Popcorn movies like The Meg, in which a giant shark terrorizes people at an ocean research facility, used to be a lot more fun. Those older movies were also silly, of course, but they had a sort of careless charm. I’m thinking of flicks like Deep Blue Sea. These days, popcorn movies seem weighed down by conscientiousness. Does The Meg have a diverse cast? Check. Does it have Chinese stars to please the all-important Asian market? Check. Are there pricey special effects? You got it.

Sadly, last on the filmmaking checklist is any sense of originality or creativity. Instead, we get borrowed bits and pieces of superior movies, like Jaws and The Abyss and yes, even Deep Blue Sea. The good news? If your brain needs a rest, you needn’t bother following The Meg’s plot, because you’ve seen it all before. Release: 2018 Grade: C-

 

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“The Ted Baxter Award”

 

.

          Williams                              Baxter                                 Scott

 

I used to believe that NBC’s lantern-jawed cockatiel Brian Williams had a lock on “The Ted Baxter Award,” with his tilted-head, squinty-eyed, oh-so-serious delivery. But then I watched last Sunday’s Fox Report Weekend with Jon Scott.

 

 

Here is Jon telling viewers what to expect at the Department of Homeland Security after the ouster of Kirstjen Nielsen:

 

 

Here is Jon thanking reporter John White House for reporting from the Roberts:

 

 

Jon struggles a bit with his timeline:

 

 

And finally, Jon has trouble with correspondent Casey Stegall:

 

 

 

**

 

We recently complained about the scarcity of quality new TV shows. That complaint stands. But a couple of returning shows are just as good as ever: Killing Eve, which is fairly routine as a spy drama but with moments of comic genius, and Unforgotten on PBS, which is always absorbing.

 

 

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We get a lot of review requests along with links to private “screeners.” Mostly, these are low-budget movies so dreadful that they don’t even appear on Netflix or Amazon Prime – yet.  They have titles like Luciferina and The Haunting of Mia Moss and, in this case, Terror 5.

Often the movies are unfinished: The soundtrack might not match the video, the credits have yet to be added, that sort of thing. But occasionally these films have a certain rustic charm; the spirit of Ed Wood living on.

 

Terror 5

 

 

Terror 5, produced in 2016 but just now getting a video release, is an Argentinean horror film that follows several story threads with one key theme: revenge. Revenge on bad teachers, revenge on corrupt politicians, revenge on mean-spirited “friends,” and revenge, apparently, on one very naked couple.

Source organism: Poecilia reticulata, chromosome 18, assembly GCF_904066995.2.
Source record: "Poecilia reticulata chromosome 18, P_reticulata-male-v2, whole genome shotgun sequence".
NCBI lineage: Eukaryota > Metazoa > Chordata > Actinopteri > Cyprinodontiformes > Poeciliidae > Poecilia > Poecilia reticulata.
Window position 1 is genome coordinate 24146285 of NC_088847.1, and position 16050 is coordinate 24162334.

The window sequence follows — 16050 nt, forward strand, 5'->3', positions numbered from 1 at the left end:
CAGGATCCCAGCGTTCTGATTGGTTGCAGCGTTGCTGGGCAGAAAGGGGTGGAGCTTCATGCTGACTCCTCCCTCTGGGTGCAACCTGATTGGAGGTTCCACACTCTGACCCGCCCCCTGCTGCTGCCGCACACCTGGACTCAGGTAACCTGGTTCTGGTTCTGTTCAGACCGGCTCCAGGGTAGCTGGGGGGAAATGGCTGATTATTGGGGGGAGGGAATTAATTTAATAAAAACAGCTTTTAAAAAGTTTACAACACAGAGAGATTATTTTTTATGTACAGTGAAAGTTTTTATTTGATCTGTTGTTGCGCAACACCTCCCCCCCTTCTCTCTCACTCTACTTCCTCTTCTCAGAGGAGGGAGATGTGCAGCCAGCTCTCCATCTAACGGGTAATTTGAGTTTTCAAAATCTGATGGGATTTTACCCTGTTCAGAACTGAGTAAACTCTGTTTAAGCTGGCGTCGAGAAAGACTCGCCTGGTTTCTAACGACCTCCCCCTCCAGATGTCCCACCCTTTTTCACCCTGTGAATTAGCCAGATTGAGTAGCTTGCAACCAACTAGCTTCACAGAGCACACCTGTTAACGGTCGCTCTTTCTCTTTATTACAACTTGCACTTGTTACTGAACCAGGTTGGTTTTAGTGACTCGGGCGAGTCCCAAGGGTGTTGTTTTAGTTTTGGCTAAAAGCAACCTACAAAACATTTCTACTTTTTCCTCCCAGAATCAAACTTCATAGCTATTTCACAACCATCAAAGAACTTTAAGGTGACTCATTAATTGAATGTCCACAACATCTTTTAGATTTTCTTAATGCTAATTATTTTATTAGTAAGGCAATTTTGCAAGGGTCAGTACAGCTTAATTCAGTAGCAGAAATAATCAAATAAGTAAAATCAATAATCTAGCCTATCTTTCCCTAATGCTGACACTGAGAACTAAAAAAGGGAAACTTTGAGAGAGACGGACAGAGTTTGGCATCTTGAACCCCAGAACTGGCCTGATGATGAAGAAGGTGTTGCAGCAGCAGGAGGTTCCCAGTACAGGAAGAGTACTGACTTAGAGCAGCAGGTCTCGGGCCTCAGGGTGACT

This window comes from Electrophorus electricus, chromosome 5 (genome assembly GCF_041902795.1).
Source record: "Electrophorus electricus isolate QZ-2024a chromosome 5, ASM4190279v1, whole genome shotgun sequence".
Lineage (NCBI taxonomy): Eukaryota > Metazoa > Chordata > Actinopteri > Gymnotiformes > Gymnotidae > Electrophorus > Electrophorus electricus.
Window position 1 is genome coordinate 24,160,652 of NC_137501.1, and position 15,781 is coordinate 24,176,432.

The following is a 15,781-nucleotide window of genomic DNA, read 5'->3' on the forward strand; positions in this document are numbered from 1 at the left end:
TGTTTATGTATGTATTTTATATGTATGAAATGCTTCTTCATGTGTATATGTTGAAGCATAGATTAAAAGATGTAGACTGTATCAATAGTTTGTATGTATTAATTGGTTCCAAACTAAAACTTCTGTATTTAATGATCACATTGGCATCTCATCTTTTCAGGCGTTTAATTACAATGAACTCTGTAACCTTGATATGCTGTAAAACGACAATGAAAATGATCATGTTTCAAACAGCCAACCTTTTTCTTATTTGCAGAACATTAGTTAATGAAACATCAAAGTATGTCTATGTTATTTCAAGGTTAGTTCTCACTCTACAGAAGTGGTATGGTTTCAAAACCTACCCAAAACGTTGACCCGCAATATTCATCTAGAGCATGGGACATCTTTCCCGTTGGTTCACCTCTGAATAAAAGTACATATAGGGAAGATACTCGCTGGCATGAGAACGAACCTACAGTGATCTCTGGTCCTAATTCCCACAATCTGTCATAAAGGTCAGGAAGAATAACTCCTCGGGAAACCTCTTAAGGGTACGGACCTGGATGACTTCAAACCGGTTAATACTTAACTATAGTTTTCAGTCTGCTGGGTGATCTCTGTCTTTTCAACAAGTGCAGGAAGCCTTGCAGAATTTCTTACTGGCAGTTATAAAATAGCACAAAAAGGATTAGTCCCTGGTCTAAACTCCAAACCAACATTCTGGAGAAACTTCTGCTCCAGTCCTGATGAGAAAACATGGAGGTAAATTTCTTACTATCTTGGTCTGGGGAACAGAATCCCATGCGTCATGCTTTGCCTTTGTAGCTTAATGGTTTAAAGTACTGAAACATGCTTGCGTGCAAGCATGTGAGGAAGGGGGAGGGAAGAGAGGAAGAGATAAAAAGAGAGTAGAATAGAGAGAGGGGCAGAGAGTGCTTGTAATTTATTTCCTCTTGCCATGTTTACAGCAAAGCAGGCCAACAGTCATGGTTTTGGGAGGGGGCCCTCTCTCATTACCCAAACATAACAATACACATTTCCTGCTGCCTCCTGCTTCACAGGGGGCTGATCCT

The movie is a bit incoherent – there are apocalyptic zombies on the loose; I’m not at all sure why — but it’s never boring.  This is the IMDB plot description:

 

Storyline

While most of the residents of a small Argentinian town attend a funeral procession following a tragic building collapse, the few who do not will face terrors of their own in this mashup of urban legends from brother- filmmakers Sebastián and Federico Rotstein. Think bondage, torture, zombies…and governmental corruption. Juan goes on a date with Sonia to a school where students get even with teachers. Luco and Paulo create an elaborate plan to swap girlfriends. Two lovers escape into a motel for a night of passion, while a group of friends enjoys a snuff film. As their primal urges distract them all, local officials are judged innocent of the neglect that caused the building collapse-and then the horror really begins.

 

One of the bright spots is actress Cecilia Cartasegna as “Gabriela,” a young woman who, after having sweaty, angry sex with her boyfriend, learns that their motel rendezvous is not as private as she had thought.

We e-mail interviewed Cecilia about her role in the film. (English is not her first language, but we thought her occasional grammatical slips were cute, so we left them in):

 

 

Cecilia Cartasegna

 

Grouch:  I thought you were very good in the film. I’d say that your character, Gabriela, and the man in the Joker makeup were probably the most memorable. Thank you for doing this short interview.

Cecilia:  Thank you! I love this movie.

Grouch:  The main theme of the movie seems to be justice: Revenge on corrupt politicians, revenge on cruel friends, and revenge on bad teachers. [Spoiler Alert!] But why were Gabriela and Hernan killed? What was their sin?